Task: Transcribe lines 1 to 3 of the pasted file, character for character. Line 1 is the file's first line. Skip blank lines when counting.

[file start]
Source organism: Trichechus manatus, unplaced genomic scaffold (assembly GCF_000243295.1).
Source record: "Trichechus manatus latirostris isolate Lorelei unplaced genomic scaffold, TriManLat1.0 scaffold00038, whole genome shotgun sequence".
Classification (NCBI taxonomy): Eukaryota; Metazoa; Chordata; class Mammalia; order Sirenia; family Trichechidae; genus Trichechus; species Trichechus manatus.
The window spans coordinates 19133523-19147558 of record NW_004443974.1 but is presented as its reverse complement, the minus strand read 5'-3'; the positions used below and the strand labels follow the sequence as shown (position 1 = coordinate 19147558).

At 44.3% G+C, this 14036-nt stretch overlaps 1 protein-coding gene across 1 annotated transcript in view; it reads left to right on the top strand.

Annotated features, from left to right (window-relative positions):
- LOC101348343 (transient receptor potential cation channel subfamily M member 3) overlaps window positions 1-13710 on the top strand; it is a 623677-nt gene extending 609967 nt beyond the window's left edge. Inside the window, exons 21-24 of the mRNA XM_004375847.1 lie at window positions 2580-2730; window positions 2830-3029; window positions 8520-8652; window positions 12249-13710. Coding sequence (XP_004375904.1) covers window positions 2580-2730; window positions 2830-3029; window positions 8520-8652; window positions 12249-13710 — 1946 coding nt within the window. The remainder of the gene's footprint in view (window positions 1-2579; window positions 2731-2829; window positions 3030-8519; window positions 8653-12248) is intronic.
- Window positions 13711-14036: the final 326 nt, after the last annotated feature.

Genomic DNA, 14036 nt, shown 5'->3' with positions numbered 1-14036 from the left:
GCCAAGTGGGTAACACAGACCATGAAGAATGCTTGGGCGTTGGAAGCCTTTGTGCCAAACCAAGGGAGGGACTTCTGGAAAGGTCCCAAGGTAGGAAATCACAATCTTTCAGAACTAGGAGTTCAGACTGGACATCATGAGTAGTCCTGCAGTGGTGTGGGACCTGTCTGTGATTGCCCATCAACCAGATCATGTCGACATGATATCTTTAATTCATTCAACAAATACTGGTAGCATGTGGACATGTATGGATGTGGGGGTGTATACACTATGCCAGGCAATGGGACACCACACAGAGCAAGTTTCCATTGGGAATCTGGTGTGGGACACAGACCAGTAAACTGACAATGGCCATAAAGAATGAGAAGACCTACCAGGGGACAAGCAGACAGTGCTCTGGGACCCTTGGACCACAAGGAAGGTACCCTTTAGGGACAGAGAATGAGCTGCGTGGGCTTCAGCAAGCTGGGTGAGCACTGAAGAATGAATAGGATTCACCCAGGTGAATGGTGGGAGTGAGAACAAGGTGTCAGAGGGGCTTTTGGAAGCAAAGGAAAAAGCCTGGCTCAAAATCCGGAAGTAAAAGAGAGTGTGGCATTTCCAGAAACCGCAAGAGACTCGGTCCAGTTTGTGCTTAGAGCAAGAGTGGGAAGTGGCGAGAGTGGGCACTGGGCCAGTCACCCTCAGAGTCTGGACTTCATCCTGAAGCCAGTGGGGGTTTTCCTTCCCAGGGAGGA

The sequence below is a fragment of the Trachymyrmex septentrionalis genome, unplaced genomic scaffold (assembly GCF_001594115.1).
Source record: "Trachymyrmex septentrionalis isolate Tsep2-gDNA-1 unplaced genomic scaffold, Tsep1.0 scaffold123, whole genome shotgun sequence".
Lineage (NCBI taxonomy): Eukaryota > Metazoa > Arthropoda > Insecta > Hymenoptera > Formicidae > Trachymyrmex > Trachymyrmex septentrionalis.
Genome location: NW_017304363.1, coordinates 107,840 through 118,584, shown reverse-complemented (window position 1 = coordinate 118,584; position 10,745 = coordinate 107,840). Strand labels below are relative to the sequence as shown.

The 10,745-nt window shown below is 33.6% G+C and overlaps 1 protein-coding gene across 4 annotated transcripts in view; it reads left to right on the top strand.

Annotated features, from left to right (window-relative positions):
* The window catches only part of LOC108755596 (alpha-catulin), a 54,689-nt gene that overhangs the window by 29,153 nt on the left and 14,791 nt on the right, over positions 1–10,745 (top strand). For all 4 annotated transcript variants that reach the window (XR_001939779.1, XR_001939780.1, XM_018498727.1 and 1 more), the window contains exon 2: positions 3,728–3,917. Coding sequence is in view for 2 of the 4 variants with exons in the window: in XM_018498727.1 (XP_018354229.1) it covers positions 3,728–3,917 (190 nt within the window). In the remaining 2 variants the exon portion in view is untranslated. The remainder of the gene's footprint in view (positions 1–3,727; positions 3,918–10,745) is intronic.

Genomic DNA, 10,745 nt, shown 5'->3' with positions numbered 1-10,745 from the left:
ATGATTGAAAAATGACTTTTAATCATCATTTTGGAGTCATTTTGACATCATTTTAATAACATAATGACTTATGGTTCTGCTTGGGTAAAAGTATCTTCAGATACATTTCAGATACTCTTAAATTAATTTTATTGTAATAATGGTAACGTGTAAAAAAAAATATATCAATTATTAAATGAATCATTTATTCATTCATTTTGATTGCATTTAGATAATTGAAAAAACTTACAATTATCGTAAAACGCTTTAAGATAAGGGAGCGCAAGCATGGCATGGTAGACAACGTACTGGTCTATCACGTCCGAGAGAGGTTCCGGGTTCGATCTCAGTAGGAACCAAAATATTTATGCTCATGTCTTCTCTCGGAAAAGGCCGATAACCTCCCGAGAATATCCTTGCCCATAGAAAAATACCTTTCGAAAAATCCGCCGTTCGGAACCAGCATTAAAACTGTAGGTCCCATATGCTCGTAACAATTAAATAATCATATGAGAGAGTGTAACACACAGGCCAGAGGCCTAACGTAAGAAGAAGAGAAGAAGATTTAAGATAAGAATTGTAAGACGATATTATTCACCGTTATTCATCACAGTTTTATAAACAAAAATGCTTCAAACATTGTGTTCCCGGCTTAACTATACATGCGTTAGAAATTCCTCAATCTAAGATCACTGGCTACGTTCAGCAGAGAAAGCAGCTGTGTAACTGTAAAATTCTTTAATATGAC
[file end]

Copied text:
Source organism: Trichechus manatus, unplaced genomic scaffold (assembly GCF_000243295.1).
Source record: "Trichechus manatus latirostris isolate Lorelei unplaced genomic scaffold, TriManLat1.0 scaffold00038, whole genome shotgun sequence".
Classification (NCBI taxonomy): Eukaryota; Metazoa; Chordata; class Mammalia; order Sirenia; family Trichechidae; genus Trichechus; species Trichechus manatus.